Nasal allergies or allergic rhinitis is one of the most common medical conditions in the United States, affecting approximately 30% of the general population or approximately 50 million Americans.
Allergic rhinitis is a hyperactivity of the immune system that causes inflammation of the nasal and sinus cavities known colloquially as “hay fever.” In patients with allergic rhinitis, exposure to normal air particulates such as dust, mold, pollen, and animal dander can trigger the release of inflammatory chemicals within the nose and sinuses.This causes symptoms of nasal obstruction, sneezing, itchy eyes, itchy nose, decreased sense of smell, runny nose, postnasal drip, ear pressure, and facial pressure.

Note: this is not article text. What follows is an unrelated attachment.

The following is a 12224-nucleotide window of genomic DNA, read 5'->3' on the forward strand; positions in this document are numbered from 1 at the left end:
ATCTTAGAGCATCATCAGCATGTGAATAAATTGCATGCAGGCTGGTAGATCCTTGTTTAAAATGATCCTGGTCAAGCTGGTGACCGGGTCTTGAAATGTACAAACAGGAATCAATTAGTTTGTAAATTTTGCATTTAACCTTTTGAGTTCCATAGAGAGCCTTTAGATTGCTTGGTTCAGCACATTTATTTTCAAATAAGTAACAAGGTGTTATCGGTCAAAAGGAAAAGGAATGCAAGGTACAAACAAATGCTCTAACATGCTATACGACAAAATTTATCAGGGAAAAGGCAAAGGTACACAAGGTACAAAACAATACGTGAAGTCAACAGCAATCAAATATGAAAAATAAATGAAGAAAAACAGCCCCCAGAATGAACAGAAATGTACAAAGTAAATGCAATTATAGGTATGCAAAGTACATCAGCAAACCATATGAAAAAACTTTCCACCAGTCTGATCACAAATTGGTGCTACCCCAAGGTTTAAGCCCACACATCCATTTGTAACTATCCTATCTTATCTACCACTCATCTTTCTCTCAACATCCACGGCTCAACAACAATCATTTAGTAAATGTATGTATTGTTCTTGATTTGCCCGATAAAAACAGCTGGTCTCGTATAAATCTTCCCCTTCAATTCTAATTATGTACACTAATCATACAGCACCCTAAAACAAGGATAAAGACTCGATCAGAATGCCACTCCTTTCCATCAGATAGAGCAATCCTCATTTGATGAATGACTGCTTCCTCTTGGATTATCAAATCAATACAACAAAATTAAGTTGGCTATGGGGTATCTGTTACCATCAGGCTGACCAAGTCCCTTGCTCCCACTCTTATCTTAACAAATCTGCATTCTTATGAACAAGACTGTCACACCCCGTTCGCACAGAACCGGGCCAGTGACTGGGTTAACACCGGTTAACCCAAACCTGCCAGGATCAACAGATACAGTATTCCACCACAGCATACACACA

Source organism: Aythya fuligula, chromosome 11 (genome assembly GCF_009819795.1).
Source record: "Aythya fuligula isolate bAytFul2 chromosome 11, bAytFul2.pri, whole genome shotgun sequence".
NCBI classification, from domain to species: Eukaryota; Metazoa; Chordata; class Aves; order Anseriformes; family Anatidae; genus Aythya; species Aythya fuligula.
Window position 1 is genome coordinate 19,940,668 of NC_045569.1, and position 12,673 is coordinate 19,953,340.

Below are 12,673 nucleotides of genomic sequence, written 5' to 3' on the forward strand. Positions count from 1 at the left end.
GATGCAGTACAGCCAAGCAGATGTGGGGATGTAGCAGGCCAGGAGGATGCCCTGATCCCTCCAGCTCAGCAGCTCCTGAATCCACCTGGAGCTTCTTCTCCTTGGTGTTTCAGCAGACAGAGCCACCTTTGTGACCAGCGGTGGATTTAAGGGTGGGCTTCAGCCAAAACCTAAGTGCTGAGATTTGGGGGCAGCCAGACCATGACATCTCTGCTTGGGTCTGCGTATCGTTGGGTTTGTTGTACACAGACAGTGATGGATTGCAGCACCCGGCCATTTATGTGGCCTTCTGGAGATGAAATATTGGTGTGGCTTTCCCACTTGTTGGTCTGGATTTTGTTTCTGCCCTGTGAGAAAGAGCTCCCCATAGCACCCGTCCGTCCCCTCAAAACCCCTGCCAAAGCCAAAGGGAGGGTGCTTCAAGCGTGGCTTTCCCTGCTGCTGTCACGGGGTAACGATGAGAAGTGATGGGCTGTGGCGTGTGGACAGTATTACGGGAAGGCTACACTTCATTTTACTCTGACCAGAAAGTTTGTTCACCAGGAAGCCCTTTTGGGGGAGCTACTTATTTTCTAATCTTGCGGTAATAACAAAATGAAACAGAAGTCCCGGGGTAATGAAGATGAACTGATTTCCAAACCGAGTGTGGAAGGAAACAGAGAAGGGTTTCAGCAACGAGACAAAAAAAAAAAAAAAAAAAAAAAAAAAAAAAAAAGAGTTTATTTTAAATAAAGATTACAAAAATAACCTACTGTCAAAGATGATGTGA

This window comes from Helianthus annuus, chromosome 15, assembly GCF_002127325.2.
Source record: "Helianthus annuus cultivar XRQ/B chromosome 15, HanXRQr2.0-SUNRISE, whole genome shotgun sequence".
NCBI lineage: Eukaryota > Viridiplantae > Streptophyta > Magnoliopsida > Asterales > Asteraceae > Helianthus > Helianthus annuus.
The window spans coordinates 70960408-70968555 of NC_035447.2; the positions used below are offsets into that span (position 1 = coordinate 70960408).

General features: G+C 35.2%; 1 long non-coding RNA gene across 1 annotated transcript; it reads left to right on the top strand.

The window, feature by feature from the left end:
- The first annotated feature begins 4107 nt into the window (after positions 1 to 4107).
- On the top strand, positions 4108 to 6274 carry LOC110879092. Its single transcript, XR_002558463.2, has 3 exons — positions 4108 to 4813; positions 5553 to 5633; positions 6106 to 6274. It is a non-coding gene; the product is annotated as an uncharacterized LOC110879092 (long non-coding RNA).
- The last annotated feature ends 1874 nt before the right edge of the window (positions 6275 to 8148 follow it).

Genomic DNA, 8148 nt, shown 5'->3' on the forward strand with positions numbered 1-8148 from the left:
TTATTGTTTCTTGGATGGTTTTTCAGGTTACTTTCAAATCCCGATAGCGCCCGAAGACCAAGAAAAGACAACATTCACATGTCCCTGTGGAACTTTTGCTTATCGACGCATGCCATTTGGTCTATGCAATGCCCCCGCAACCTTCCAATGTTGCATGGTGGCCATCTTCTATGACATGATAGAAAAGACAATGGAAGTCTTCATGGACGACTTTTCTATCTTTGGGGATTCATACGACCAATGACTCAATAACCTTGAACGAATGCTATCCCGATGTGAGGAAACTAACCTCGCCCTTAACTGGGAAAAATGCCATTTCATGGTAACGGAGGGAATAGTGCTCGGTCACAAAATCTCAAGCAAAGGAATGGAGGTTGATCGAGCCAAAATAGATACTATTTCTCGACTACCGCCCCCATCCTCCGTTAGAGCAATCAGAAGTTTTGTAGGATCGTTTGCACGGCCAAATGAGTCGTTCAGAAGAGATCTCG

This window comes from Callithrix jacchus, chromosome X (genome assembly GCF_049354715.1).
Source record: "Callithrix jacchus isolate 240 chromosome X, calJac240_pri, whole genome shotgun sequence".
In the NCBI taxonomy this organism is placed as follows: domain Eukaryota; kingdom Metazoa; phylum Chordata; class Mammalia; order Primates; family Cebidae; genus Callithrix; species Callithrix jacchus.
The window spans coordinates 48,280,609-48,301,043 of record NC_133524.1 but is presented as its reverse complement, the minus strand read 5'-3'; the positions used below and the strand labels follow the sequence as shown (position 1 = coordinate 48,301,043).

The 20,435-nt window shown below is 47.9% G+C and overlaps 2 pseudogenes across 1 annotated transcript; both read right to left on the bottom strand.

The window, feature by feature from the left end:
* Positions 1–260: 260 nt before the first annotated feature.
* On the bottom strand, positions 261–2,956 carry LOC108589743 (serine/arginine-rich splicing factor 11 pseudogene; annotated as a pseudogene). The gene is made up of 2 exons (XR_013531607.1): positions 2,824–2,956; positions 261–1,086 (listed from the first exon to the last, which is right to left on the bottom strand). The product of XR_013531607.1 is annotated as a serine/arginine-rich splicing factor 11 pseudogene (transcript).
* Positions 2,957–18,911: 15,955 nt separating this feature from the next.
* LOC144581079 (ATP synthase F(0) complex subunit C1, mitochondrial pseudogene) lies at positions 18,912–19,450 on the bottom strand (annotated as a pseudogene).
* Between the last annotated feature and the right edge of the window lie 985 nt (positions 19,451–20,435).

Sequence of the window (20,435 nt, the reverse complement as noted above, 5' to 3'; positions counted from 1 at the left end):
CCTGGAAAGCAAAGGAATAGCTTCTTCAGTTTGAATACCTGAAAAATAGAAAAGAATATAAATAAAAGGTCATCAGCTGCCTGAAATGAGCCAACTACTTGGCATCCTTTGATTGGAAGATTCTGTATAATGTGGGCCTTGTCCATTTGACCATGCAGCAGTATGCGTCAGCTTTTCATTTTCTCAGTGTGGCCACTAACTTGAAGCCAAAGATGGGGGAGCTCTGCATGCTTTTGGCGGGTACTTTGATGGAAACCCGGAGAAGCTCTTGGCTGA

Allergy to certain pollens may cause only seasonal exacerbations of symptoms as is common in “hay fever.” However, allergy to allergens like mold or dust may lead to chronic symptoms that exist all year long, which is known as perennial allergy. Initial treatment of nasal allergies includes oral antihistamines, nasal steroid sprays, nasal antihistamine sprays, and saline rinses. Failure of initial medical therapy may require allergy testing and allergy shots by an allergist or surgery depending on the clinical circumstances.